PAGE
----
There was also a prophet, Anna the daughter of Phanuel, of the tribe of Asher. She was of a great age, having lived with her husband for seven years after her marriage, then as a widow to the age of eighty-four. She never left the temple but worshiped there with fasting and prayer both night and day. At that moment she came, and began to praise God and to speak about the child to all who were looking for the redemption of Jerusalem (Luke 2:36-38).
Anna was Phanuel’s daughter. She had a family and a tribe called “Happy” (Asher). She was married. She belonged.
Her husband died. She was widowed young. Although I would never recommend it as an experiment, it is fascinating where a broken heart will lead a person.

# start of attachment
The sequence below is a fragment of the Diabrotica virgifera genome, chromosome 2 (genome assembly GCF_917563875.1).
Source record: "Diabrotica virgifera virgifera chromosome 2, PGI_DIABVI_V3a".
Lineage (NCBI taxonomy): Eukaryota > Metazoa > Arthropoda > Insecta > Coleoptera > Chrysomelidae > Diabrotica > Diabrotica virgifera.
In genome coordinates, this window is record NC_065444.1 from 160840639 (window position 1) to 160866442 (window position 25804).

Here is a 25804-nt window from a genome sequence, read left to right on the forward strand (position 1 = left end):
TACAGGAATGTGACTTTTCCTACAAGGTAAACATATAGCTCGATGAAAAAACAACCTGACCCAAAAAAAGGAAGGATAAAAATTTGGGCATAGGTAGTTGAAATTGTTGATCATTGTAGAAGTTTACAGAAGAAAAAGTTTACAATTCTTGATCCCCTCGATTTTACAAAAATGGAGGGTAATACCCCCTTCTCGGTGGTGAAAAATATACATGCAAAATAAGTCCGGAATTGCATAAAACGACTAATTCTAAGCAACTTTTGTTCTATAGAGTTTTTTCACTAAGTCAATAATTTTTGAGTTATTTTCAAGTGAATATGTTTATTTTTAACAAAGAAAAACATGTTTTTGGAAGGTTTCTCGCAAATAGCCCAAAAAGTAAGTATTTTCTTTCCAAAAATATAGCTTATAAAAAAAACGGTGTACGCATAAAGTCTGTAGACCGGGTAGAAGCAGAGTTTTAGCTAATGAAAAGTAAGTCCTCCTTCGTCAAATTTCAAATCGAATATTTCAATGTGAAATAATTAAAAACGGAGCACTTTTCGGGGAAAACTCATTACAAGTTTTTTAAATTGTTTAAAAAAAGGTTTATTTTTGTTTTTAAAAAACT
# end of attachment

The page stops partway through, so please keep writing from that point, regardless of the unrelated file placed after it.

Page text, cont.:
Luke’s brief description of Anna is filled with human loss, disappointment and longing. These things could have led Anna to wallow in misery and victimhood. She could have blamed God and turned bitter. She could have settled for a life with a man who she didn’t love but who put food on the table and a roof over her head.
But Anna was a prophet. She was looking for something more.
The title of “prophet” was an honor. It meant that Anna was recognized for having an authentic vision. Anna saw that the only hope for the healing of her broken heart and the redemption of her people from oppression and slavery was for the Messiah to come.
Men and women who are serious about seeing Jesus Christ will worship and pray. Anna entered the temple and never left again. For more than 60 years, Anna worshiped there with fasting and prayer, both night and day.
Worship means “to ascribe worth.” Nothing will sort out the gold from the dross like the refiner’s fire fueled by heartbreak and suffering. I’ve been through that fire and feel a close kinship with Anna.